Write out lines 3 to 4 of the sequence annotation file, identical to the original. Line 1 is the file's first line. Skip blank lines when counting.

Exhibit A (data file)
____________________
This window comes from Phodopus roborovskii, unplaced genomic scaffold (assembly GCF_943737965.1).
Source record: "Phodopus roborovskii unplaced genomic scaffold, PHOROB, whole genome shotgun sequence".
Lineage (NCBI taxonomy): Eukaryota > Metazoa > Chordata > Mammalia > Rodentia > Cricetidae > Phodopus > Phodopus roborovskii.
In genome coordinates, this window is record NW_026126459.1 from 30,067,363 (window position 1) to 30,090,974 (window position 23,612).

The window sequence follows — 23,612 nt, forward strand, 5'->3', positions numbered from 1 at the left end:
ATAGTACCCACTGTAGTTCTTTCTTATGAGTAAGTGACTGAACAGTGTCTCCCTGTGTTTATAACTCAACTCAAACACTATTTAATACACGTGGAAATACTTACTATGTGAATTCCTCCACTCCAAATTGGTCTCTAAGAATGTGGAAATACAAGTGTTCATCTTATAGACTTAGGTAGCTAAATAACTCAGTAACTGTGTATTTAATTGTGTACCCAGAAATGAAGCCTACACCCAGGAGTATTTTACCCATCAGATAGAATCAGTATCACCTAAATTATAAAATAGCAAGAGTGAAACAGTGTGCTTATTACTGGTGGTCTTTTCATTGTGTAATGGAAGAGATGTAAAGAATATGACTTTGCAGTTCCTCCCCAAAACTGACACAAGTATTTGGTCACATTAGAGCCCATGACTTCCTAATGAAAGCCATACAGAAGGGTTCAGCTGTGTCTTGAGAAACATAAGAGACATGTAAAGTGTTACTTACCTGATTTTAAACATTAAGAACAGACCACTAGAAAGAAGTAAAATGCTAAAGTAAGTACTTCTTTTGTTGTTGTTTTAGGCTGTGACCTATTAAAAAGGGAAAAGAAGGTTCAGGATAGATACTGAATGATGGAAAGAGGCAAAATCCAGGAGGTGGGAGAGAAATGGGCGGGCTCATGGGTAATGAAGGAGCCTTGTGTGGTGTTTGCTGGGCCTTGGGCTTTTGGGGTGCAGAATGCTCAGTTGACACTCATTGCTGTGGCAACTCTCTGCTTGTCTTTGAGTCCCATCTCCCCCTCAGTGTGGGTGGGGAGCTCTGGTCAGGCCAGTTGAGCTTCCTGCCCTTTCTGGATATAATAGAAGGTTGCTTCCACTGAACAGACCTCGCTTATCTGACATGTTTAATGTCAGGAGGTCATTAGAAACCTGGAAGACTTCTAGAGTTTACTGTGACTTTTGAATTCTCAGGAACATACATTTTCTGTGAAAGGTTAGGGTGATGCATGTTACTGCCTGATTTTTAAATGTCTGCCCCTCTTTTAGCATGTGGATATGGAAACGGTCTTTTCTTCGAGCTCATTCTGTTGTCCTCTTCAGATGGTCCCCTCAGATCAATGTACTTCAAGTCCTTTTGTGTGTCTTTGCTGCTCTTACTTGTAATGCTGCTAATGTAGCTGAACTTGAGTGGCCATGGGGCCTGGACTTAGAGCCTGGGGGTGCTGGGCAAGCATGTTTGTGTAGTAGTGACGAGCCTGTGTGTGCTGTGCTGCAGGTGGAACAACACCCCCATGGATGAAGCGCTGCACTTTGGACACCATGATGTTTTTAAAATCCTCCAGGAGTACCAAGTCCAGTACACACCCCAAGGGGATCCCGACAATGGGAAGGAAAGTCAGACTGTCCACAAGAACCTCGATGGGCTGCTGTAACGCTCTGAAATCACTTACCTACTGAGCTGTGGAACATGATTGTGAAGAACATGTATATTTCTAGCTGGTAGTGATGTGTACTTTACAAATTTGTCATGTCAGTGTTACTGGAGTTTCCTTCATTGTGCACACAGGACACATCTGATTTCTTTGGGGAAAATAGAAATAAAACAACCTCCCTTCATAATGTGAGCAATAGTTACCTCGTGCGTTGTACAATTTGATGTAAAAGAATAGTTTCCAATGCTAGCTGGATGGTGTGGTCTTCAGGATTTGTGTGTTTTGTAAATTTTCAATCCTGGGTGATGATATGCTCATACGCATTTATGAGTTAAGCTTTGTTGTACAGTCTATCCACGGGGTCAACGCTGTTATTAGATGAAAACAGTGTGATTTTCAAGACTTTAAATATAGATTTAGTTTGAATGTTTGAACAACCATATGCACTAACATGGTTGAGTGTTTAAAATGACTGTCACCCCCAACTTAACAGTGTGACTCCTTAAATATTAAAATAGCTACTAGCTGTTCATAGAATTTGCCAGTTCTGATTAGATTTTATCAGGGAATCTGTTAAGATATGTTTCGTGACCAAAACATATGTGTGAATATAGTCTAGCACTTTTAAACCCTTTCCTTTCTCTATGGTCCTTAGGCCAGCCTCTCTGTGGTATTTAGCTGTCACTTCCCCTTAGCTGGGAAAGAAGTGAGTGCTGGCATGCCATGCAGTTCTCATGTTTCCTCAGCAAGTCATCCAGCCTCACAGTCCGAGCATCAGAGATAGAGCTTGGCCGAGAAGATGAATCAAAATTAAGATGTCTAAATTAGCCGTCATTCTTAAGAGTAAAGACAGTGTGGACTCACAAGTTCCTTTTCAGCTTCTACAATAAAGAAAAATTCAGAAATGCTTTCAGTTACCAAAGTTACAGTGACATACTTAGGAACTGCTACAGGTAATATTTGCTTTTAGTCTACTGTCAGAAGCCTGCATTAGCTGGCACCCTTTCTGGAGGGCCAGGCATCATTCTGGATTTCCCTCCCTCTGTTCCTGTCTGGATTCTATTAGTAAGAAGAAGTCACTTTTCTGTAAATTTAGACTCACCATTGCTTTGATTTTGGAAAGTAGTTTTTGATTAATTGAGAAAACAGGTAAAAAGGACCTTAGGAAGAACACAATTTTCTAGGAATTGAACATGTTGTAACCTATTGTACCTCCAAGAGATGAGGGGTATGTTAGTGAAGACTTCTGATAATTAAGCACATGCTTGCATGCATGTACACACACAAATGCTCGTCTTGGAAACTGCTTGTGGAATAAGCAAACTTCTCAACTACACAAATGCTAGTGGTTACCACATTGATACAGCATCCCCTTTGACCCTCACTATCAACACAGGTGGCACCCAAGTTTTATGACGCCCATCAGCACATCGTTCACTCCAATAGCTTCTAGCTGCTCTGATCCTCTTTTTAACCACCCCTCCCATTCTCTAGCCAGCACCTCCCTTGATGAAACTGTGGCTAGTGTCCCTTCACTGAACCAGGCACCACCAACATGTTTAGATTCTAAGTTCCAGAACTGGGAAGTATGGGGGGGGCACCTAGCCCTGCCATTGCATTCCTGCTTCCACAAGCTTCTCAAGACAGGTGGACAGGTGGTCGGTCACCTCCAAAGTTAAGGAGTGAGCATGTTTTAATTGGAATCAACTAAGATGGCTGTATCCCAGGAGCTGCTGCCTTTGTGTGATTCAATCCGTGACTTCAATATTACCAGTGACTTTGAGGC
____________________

Lineage (NCBI taxonomy): Eukaryota > Metazoa > Chordata > Mammalia > Rodentia > Cricetidae > Phodopus > Phodopus roborovskii.
In genome coordinates, this window is record NW_026126459.1 from 30,067,363 (window position 1) to 30,090,974 (window position 23,612).